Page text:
Marguerite Clark (Marguerite Clark)

Marguerite Clark

Marguerite Clark

Broadway and Silent Movie Actress. After a successful stage career, she starred in a number of Hollywood productions. Raised in Cincinnati, she graduated from a Catholic boarding school at 16, then left to persue her show business ambitions. After working in Baltimore as a chorus girl in 1899, Marguerite made her Broadway bow in 1900; she was to have roles at a number of theaters, often of the adventure type. She earned notice for her work in “Mr. Pickwick” (1903), “The Wishing Ring” and “Baby Mine” (both 1910), and the 1912 “The Affairs of Anatol” (the latter with John Barrymore). Marguerite signed to make movies with the Famous Players-Lasky Corporation in 1914; a bit old at 31 to start a film career, her 4’10” stature and “little girl” looks belied her age. She made her silver screen debut with “Wildflower”, following with Gretchen in “The Goose Girl” (1915), “The Seven Sisters” (1915), the first full-length “Snow White” (1916), and taking the parts of both Little Eva and Topsy in 1918’s “Uncle Tom’s Cabin”. The year 1918 saw her marry Louisiana planter Harry Palmerston Williams (deceased 1936); in 1919, she starred in “Come Out of the Kitchen”, and enlisted as a Yeomanette in the Navy Reserve. Marguerite left Famous Players-Lasky after the 1920 “Easy to Get”, and formed her own company, First National Pictures. She retired to her husband’s plantation following “Scrambled Wives”; after Mr. Williams’ death, she lived in New York. Today, Marguerite is honored with a star on the Hollywood Walk of Fame. (bio by: Bob Hufford)  Family links:  Spouse:  Harry Palmerston Williams (1889 – 1936)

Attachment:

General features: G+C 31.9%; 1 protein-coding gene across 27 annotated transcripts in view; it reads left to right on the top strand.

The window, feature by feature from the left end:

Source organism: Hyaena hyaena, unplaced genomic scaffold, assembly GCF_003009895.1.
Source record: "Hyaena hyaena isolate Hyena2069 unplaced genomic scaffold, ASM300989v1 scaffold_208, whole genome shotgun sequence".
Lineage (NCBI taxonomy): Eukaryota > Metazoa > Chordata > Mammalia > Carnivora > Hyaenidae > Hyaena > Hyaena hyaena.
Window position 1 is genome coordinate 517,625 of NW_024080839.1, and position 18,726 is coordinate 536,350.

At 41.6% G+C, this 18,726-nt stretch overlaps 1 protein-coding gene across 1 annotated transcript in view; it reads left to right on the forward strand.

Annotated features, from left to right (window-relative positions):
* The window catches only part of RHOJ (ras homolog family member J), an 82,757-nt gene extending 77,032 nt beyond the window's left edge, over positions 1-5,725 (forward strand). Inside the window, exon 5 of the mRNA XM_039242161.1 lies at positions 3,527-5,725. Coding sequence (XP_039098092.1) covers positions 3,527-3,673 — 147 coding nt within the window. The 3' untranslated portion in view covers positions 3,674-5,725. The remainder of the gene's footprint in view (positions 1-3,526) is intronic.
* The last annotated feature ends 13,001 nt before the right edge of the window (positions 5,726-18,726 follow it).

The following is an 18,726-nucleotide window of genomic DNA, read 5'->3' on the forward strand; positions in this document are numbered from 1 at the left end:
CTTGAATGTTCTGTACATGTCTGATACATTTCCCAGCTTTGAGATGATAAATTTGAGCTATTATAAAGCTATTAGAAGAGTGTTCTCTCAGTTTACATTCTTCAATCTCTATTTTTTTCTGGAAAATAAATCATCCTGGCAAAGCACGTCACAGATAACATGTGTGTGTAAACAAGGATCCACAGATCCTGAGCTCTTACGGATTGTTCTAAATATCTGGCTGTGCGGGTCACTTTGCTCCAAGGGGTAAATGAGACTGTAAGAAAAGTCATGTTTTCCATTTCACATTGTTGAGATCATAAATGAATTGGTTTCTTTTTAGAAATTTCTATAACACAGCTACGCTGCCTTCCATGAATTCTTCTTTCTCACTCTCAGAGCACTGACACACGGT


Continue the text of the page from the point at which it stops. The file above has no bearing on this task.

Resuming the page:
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  • February, 22, 1883
  • Cincinnati, Ohio


  • September, 25, 1940
  • New York City, New York

Cause of Death

  • Pneumonia


  • Metairie Cemetery
  • New Orleans. Louisiana

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